.NET Inside Out Part 1 — Virtual and non-virtual calls in C#

This is the first part of the .NET Inside Out series where I play with CLR internals. For your convenience you can find other parts using the links below (or by guessing the address):
Part 1 — Virtual and non-virtual calls in C#
Part 2 — Handling and rethrowing exceptions
Part 3 — How to override sealed function
Part 4 — How to override sealed function revisited
Part 5 — Capture thread creation to handle exceptions
Part 6 — Proxy handling casting
Part 7 — Generating Func from a bunch of bytes
Part 8 — Handling Stack Overflow Exception in C# with VEH
Part 9 — Generating Func from a bunch of bytes in C# revisited
Part 10 — Using type markers for low level optimizations
Part 11 — Using structs for devirtualization
Part 12 — Modifying managed library on an IL level
Part 13 — Bypassing license checks
Part 14 — Calling virtual method without dynamic dispatch
Part 15 — Starting process on different desktop
Part 16 — Abusing type system
Part 17 — Abusing types to serialize non-serializable type
Part 18 — Handling StackOverflowException with custom CLR host
Part 19 – Creating structure instance without calling a constructor
Part 20 – Try doing nothing but decreasing performance
Part 21 – Using is broken
Part 22 – Your application is always multithreaded and it’s not easy to exit properly
Part 23 – Machine code address of any .NET Core method
Part 24 – Synchronous waiting for the Task in the same frame
Part 25 – Using is broken revisited
Part 26 – Multiple identity inheritance in C#
Part 27 – Rerouting a running thread to some other method
Part 28 – Terminating some existing thread
Part 29 – Terminating some existing thread with jumps

Today we are going to dive into function invocation mechanism in .NET. We will use C# language to prepare few applications, then we will examine IL for these applications, finally, we will see the jitted machine code. Let’s go!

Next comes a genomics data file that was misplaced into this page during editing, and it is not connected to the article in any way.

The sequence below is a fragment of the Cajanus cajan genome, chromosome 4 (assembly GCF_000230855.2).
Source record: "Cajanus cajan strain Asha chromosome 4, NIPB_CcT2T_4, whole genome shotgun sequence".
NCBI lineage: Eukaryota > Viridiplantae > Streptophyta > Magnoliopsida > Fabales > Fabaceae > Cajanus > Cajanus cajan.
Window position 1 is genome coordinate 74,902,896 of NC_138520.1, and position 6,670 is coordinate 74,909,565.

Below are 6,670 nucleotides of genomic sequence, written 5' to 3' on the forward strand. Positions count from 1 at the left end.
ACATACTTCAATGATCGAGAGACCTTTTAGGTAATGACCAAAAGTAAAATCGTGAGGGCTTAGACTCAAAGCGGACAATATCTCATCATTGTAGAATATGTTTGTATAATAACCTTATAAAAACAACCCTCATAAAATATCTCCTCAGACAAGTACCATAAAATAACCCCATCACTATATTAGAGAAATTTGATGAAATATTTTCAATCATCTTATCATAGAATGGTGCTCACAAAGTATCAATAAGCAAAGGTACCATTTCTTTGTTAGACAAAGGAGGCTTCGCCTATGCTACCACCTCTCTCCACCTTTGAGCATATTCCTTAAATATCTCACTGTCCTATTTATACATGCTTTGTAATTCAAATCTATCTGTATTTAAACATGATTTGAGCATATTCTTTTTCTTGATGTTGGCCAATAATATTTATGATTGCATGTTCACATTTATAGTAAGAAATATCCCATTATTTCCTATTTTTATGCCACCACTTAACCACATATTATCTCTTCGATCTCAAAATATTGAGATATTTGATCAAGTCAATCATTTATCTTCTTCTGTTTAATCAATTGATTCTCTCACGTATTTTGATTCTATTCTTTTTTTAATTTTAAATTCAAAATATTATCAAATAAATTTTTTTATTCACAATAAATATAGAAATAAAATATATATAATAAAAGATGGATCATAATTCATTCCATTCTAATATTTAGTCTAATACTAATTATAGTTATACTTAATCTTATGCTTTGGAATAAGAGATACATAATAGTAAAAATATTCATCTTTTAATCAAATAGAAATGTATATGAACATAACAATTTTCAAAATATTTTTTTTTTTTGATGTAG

In C# we have multiple types of functions. We have static functions which we need to call using class name. We have virtual functions which we can override using inheritance. We also have instance functions which are not virtual. Syntax for invoking all these functions in C# is the same — we simply use parenthesis after the full name and we are done. However, in IL there are different instructions for calling different methods. Let’s see the difference.

Static functions

It is usually said that static functions (e.g., class functions) are called using call opcode. This is available because we are able to determine address of a function during compilation so we can hardcode the address in the IL code.

Instance functions

Non-virtual instance functions works almost the same as static functions, however, they need another thing — instance of a class for which we call the method. This is why we cannot use the same opcode — we need to verify whether the reference is null or not. In former case we need to throw appropriate exception. To call non-virtual instance functions we use callvirt opcode. This opcode is also capable of calling virtual instance functions.

Virtual functions